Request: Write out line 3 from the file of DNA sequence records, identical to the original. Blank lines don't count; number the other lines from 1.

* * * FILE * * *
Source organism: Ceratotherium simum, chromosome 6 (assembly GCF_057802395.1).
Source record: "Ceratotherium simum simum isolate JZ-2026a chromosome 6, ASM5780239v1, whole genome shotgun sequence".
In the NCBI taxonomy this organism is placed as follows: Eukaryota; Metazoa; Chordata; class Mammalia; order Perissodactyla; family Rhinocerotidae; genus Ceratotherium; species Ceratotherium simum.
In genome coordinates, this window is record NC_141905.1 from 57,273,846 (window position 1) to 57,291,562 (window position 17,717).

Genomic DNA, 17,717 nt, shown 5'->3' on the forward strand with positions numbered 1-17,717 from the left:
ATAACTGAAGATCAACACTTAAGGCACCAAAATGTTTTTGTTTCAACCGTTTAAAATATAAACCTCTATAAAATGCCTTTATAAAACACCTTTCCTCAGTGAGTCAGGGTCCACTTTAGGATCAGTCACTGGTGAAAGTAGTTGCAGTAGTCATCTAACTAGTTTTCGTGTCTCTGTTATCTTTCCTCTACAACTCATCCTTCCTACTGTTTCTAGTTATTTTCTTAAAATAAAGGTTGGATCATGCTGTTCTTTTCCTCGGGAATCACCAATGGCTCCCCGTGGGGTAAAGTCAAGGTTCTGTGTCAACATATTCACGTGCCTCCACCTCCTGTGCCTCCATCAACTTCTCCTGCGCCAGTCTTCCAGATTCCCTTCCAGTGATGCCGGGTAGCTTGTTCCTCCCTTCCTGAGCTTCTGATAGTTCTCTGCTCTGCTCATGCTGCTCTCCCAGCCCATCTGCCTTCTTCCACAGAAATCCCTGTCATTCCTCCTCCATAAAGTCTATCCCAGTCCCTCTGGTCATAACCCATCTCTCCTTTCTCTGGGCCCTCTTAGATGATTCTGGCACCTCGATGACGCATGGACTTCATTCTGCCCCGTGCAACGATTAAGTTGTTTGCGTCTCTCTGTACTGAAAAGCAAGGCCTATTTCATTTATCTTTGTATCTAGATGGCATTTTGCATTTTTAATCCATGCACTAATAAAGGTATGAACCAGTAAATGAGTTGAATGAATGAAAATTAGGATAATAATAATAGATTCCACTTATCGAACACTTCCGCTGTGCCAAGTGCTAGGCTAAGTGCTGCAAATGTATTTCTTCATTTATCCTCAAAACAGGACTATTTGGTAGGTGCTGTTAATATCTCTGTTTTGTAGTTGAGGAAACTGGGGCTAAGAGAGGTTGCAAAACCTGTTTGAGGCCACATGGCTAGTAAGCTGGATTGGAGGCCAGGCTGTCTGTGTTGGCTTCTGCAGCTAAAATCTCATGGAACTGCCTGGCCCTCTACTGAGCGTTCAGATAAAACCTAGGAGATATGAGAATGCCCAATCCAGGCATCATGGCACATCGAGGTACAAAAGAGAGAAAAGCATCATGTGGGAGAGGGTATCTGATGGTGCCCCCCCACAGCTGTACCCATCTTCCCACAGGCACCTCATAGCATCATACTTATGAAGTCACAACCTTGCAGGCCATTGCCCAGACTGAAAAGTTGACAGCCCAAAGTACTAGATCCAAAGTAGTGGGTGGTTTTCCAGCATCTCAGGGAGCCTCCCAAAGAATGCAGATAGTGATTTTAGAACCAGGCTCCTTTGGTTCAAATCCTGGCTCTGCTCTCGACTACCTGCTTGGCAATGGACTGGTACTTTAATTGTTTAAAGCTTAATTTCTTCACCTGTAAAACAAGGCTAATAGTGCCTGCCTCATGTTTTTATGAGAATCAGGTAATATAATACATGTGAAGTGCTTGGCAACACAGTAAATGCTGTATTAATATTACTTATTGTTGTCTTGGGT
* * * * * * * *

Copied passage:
In the NCBI taxonomy this organism is placed as follows: Eukaryota; Metazoa; Chordata; class Mammalia; order Perissodactyla; family Rhinocerotidae; genus Ceratotherium; species Ceratotherium simum.